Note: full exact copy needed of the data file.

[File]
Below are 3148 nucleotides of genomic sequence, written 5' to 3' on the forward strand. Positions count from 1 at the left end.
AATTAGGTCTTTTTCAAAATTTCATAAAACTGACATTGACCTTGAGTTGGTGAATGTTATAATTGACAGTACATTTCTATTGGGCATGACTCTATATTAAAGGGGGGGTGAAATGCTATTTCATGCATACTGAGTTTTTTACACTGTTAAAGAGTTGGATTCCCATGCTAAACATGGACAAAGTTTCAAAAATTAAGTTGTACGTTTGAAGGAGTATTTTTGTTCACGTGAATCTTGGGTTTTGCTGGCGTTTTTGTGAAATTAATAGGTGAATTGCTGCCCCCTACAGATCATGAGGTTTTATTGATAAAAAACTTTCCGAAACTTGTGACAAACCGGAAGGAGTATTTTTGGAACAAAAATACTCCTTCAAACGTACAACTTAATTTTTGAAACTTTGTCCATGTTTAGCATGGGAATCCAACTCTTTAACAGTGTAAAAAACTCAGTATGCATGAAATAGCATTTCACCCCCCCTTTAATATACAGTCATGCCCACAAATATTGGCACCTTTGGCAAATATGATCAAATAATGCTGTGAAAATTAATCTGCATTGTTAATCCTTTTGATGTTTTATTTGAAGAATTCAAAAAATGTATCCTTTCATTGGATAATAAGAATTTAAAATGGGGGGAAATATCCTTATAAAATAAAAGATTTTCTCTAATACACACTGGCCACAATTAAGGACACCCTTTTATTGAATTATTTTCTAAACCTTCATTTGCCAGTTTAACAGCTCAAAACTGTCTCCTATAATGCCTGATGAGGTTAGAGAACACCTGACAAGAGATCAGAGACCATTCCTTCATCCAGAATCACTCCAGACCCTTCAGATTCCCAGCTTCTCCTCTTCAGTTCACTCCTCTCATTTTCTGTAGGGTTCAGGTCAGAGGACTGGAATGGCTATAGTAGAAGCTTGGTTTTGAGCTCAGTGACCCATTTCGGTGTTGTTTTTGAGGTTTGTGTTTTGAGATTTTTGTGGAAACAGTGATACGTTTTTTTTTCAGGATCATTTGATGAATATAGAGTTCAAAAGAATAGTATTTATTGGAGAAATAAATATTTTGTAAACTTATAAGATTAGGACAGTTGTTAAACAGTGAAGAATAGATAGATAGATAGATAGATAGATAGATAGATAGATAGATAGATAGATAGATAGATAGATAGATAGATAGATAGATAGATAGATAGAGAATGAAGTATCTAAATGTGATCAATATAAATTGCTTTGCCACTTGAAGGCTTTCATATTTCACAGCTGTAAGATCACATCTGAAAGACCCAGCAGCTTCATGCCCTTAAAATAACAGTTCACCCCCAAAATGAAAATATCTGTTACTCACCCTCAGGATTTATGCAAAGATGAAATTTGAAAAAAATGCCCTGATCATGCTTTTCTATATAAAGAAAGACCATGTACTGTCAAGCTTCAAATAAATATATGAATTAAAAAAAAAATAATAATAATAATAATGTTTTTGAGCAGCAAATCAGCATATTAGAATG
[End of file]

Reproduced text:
Below are 3148 nucleotides of genomic sequence, written 5' to 3' on the forward strand. Positions count from 1 at the left end.
AATTAGGTCTTTTTCAAAATTTCATAAAACTGACATTGACCTTGAGTTGGTGAATGTTATAATTGACAGTACATTTCTATTGGGCATGACTCTATATTAAAGGGGGGGTGAAATGCTATTTCATGCATACTGAGTTTTTTACACTGTTAAAGAGTTGGATTCCCATGCTAAACATGGACAAAGTTTCAAAAATTAAGTTGTACGTTTGAAGGAGTATTTTTGTTCACGTGAATCTTGGGTTTTGCTGGCGTTTTTGTGAAATTAATAGGTGAATTGCTGCCCCCTACAGATCATGAGGTTTTATTGATAAAAAACTTTCCGAAACTTGTGACAAACCGGAAGGAGTATTTTTGGAACAAAAATACTCCTTCAAACGTACAACTTAATTTTTGAAACTTTGTCCATGTTTAGCATGGGAATCCAACTCTTTAACAGTGTAAAAAACTCAGTATGCATGAAATAGCATTTCACCCCCCCTTTAATATACAGTCATGCCCACAAATATTGGCACCTTTGGCAAATATGATCAAATAATGCTGTGAAAATTAATCTGCATTGTTAATCCTTTTGATGTTTTATTTGAAGAATTCAAAAAATGTATCCTTTCATTGGATAATAAGAATTTAAAATGGGGGGAAATATCCTTATAAAATAAAAGATTTTCTCTAATACACACTGGCCACAATTAAGGACACCCTTTTATTGAATTATTTTCTAAACCTTCATTTGCCAGTTTAACAGCTCAAAACTGTCTCCTATAATGCCTGATGAGGTTAGAGAACACCTGACAAGAGATCAGAGACCATTCCTTCATCCAGAATCACTCCAGACCCTTCAGATTCCCAGCTTCTCCTCTTCAGTTCACTCCTCTCATTTTCTGTAGGGTTCAGGTCAGAGGACTGGAATGGCTATAGTAGAAGCTTGGTTTTGAGCTCAGTGACCCATTTCGGTGTTGTTTTTGAGGTTTGTGTTTTGAGATTTTTGTGGAAACAGTGATACGTTTTTTTTTCAGGATCATTTGATGAATATAGAGTTCAAAAGAATAGTATTTATTGGAGAAATAAATATTTTGTAAACTTATAAGATTAGGACAGTTGTTAAACAGTGAAGAATAGATAGATAGATAGATAGATAGATAGATAGATAGATAGATAGATAGATAGATAGATAGATAGATAGATAGATAGATAGATAGATAGAGAATGAAGTATCTAAATGTGATCAATATAAATTGCTTTGCCACTTGAAGGCTTTCATATTTCACAGCTGTAAGATCACATCTGAAAGACCCAGCAGCTTCATGCCCTTAAAATAACAGTTCACCCCCAAAATGAAAATATCTGTTACTCACCCTCAGGATTTATGCAAAGATGAAATTTGAAAAAAATGCCCTGATCATGCTTTTCTATATAAAGAAAGACCATGTACTGTCAAGCTTCAAATAAATATATGAATTAAAAAAAAAATAATAATAATAATAATGTTTTTGAGCAGCAAATCAGCATATTAGAATG